The chief executives of Britain’s biggest high street banks will be handed more than £3m in annual bonuses for 2014 but will see their payouts curbed after another year in which their employers faced heavy regulatory fines.
Sky News can exclusively reveal that the boardroom pay committees at Barclays, HSBC and Lloyds Banking Group are finalising the bonus awards, which will be announced alongside the lenders’ annual results during the next ten days.
News of the payouts, which will include a £1.3m bonus for Stuart Gulliver, the chief executive of HSBC, will come just weeks before the General Election campaign gets underway.
Insiders said that Mr Gulliver’s bonus had been cut from last year’s £1.83m, with a substantial proportion of the reduction attributable to the £216m fine for control failings in HSBC’s foreign exchange operations.
Mr Gulliver was paid a basic salary of £1.25m and a ‘role-based allowance’ worth £1.7m introduced to mitigate the impact of new European pay rules in 2014.
In total, he was awarded a remuneration package in 2014 of about £7.4m including pension contributions and other benefits, HSBC’s annual report will disclose on Monday.
Mr Gulliver made a public apology last weekend over the re-emergence of a tax evasion scandal at HSBC’s Swiss private banking arm and is focused on cleaning up the affair, which dates back a decade, according to one insider.
His annual bonus is expected to be the largest paid to a UK bank chief executive for 2014.
Sky News understands that the Barclays boss Antony Jenkins will receive an annual bonus of approximately £1m, roughly 50% of his maximum entitlement.
A bank insider pointed out that during 2014, Barclays improved its capital and leverage positions – both measures of its financial soundness – while removing £1.7bn from the bank’s cost-base, sending sent its shares up by around a third over the last year.
Mr Jenkins is expected to accept the award, the first time he has done so since taking over as chief executive in 2012, taking his total pay for 2014 to in the region of £5m.
City analysts are forecasting that Barclays’ profits will be higher than in 2013, while as Sky News reported earlier this week, the bank’s overall bonus pool will fall from just under £2.4bn to less than £2bn.
At Lloyds, Antonio Horta-Osorio’s annual bonus will be just under £1m, according to an insider.
The figure would have been higher based on Lloyds’ performance but was cut to reflect the bank’s £220m fine for its role in the Libor rate-rigging scandal, a source said.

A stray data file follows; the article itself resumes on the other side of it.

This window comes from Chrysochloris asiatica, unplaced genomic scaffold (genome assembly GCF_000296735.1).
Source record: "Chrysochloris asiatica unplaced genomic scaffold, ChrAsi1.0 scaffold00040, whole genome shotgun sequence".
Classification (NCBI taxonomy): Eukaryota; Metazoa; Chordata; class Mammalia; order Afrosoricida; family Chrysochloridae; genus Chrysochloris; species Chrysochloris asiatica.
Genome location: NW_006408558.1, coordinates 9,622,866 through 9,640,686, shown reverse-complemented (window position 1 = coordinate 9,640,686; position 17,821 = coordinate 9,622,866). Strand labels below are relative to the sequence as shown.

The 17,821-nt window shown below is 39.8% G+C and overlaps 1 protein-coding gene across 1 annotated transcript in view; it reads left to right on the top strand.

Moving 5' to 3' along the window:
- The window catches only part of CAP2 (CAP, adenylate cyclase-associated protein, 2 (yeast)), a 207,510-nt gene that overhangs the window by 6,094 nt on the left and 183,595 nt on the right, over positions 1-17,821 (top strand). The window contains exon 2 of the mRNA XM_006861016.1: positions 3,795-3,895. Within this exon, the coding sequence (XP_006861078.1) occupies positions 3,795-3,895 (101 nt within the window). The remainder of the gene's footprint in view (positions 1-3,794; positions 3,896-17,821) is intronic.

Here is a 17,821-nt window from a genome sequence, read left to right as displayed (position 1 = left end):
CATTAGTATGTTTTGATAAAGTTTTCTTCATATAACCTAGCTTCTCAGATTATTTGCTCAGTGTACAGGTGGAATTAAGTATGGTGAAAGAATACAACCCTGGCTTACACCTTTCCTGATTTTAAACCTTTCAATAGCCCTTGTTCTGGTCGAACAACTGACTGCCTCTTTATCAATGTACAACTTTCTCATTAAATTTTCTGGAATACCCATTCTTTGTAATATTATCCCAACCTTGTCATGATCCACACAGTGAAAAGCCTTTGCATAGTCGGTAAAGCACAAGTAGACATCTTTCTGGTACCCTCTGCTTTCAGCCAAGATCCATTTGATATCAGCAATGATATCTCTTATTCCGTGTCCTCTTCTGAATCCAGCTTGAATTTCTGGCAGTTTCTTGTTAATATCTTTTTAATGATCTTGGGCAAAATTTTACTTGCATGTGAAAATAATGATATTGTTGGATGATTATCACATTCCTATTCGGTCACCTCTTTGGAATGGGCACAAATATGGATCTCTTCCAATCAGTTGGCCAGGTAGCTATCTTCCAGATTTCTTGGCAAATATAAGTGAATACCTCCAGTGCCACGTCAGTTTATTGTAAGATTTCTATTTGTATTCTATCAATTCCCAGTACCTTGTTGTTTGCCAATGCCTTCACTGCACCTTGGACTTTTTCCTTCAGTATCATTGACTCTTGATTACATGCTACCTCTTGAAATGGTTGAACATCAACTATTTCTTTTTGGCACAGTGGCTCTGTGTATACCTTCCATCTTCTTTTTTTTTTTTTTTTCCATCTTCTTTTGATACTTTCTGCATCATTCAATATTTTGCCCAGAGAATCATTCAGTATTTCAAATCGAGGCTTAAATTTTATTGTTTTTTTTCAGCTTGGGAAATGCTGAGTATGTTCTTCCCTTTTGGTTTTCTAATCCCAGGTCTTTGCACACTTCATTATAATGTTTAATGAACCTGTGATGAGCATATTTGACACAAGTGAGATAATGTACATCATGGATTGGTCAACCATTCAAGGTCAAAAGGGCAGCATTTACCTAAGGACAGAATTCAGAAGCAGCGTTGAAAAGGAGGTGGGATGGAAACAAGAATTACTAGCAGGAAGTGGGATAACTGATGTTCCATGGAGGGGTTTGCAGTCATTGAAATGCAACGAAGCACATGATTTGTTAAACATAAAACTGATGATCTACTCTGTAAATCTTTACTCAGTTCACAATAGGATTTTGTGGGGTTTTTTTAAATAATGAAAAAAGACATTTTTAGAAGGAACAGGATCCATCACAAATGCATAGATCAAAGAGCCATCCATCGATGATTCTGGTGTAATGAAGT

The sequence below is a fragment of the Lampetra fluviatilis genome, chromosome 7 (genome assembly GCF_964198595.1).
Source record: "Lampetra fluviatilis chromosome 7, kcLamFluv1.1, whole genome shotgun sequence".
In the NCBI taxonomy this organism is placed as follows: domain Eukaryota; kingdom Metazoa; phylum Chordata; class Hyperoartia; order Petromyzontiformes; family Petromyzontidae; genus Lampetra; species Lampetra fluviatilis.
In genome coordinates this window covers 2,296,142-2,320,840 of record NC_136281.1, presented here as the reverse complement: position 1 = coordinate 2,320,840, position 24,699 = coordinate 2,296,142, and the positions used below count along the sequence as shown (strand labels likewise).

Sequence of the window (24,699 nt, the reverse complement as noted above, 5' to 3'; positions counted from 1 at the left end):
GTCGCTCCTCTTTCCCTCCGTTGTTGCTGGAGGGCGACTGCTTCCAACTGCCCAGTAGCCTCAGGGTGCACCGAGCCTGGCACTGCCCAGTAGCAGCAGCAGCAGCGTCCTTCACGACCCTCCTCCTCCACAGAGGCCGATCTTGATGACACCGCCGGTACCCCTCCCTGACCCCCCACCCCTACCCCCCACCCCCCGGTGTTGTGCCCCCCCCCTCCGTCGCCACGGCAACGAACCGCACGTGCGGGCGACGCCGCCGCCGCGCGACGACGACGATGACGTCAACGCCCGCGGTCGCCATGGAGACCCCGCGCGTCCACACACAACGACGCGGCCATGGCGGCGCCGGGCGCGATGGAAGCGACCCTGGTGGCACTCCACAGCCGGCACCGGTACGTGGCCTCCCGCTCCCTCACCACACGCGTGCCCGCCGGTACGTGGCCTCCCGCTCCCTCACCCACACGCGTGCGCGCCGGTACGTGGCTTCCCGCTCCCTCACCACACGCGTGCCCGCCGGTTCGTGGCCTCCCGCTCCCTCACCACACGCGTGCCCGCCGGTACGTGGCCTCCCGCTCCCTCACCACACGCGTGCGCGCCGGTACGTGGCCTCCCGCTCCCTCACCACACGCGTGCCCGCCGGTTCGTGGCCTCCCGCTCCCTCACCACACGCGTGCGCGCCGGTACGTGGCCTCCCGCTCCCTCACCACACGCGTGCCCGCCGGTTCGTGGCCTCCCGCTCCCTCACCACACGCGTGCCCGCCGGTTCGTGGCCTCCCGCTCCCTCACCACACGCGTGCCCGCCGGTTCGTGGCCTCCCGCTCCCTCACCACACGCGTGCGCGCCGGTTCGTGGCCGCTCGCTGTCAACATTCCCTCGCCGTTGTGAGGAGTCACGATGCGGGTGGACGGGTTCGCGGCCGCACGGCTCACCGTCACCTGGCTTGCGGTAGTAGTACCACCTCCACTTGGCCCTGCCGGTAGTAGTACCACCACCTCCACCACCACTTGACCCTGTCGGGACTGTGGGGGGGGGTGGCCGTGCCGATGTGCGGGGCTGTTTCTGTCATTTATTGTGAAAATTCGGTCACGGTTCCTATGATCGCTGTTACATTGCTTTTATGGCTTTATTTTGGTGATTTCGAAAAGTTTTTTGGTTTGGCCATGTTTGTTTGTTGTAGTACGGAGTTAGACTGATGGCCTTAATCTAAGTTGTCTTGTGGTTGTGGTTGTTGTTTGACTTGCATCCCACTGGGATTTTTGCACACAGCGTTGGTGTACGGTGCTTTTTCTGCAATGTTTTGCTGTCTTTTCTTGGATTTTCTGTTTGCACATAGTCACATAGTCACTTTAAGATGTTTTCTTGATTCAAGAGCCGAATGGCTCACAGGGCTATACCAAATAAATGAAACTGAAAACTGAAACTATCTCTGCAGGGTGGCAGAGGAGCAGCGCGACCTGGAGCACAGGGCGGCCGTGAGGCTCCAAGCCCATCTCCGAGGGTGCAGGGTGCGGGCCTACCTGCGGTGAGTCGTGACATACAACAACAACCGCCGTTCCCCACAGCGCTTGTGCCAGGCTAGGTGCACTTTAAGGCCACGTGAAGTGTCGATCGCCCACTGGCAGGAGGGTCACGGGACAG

Mr Horta-Osorio, who was recruited by the Treasury in 2011 to run bailed-out Lloyds, is also in line for a long-term share award dating back three years that would be worth around £7m.
Lloyds hopes to announce next week that it has gained permission to pay a dividend to shareholders for the first time since the banking crisis.
The chief executives’ annual bonuses account for only part of their overall remuneration packages.
Under reforms introduced by the European Banking Authority (EBA) last year, material risk-takers in banks now have their variable pay capped at 100% of their fixed pay, or twice that sum if shareholders have explicitly approved the move.
Investors in Barclays, HSBC and Lloyds have all approved the higher threshold, while RBS fought an unsuccessful private battle with the Treasury which culminated with it only being able to pay out bonuses equivalent to an employee’s salary.
The new rules have led to almost all major banks operating in Europe, including the big four UK institutions, introducing ‘role-based allowances’ to contend with the European cap.
These count towards fixed pay but can be adjusted on an annual or in some more cases more frequent basis, leading to a review by the EBA which may announce further restrictions on their payment in the coming weeks.
Mr Jenkins’ allowance is £950,000, which gives him aggregate fixed pay of £2.05m, while at Lloyds, Mr Horta-Osorio is paid a £900,000 allowance on top of his £1.061m salary.
The figures are clouded by the changing value of bank shares, which means that long-term awards made three years ago can be worth markedly more or less than they were at the point of their allocation.
The exception to the structure of the bank chiefs’ pay deals will be Ross McEwan, who runs Royal Bank of Scotland (RBS).
He is paid a £1m salary and from this year will receive a £1m role-based allowance, but is not entitled to an annual bonus following a decision by the taxpayer-backed lender to cease making such payments in order to minimise the prospect of a yearly public row over his remuneration.
Mr McEwan is, however, eligible for long-term share awards equivalent to the sum of his fixed pay.
None of the banks would comment ahead of the publication of their financial results or remuneration figures.